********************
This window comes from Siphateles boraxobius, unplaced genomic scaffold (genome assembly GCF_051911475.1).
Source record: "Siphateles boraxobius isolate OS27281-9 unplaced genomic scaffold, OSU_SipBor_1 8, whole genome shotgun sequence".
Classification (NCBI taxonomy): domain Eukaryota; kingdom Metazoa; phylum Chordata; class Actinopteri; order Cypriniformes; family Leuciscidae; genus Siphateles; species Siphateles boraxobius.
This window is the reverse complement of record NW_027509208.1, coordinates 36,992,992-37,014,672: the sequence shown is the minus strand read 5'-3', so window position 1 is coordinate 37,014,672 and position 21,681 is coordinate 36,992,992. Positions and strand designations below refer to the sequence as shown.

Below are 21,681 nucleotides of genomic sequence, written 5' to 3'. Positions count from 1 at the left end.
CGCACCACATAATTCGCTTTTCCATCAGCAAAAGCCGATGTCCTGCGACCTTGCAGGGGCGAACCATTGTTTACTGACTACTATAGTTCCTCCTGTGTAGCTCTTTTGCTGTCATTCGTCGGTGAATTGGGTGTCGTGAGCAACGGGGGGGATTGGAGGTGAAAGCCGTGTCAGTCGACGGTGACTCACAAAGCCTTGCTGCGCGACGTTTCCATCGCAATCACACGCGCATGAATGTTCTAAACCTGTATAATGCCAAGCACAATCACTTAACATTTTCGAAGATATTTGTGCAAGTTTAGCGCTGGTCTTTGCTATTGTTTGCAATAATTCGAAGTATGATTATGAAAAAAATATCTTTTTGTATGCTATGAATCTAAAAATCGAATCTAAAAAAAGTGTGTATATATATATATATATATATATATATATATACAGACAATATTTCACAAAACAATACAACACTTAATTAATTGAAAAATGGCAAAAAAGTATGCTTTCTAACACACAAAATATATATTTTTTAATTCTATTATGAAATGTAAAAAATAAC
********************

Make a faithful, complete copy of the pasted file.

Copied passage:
This window comes from Siphateles boraxobius, unplaced genomic scaffold (genome assembly GCF_051911475.1).
Source record: "Siphateles boraxobius isolate OS27281-9 unplaced genomic scaffold, OSU_SipBor_1 8, whole genome shotgun sequence".
Classification (NCBI taxonomy): domain Eukaryota; kingdom Metazoa; phylum Chordata; class Actinopteri; order Cypriniformes; family Leuciscidae; genus Siphateles; species Siphateles boraxobius.
This window is the reverse complement of record NW_027509208.1, coordinates 36,992,992-37,014,672: the sequence shown is the minus strand read 5'-3', so window position 1 is coordinate 37,014,672 and position 21,681 is coordinate 36,992,992. Positions and strand designations below refer to the sequence as shown.

Below are 21,681 nucleotides of genomic sequence, written 5' to 3'. Positions count from 1 at the left end.
CGCACCACATAATTCGCTTTTCCATCAGCAAAAGCCGATGTCCTGCGACCTTGCAGGGGCGAACCATTGTTTACTGACTACTATAGTTCCTCCTGTGTAGCTCTTTTGCTGTCATTCGTCGGTGAATTGGGTGTCGTGAGCAACGGGGGGGATTGGAGGTGAAAGCCGTGTCAGTCGACGGTGACTCACAAAGCCTTGCTGCGCGACGTTTCCATCGCAATCACACGCGCATGAATGTTCTAAACCTGTATAATGCCAAGCACAATCACTTAACATTTTCGAAGATATTTGTGCAAGTTTAGCGCTGGTCTTTGCTATTGTTTGCAATAATTCGAAGTATGATTATGAAAAAAATATCTTTTTGTATGCTATGAATCTAAAAATCGAATCTAAAAAAAGTGTGTATATATATATATATATATATATATATATATACAGACAATATTTCACAAAACAATACAACACTTAATTAATTGAAAAATGGCAAAAAAGTATGCTTTCTAACACACAAAATATATATTTTTTAATTCTATTATGAAATGTAAAAAATAAC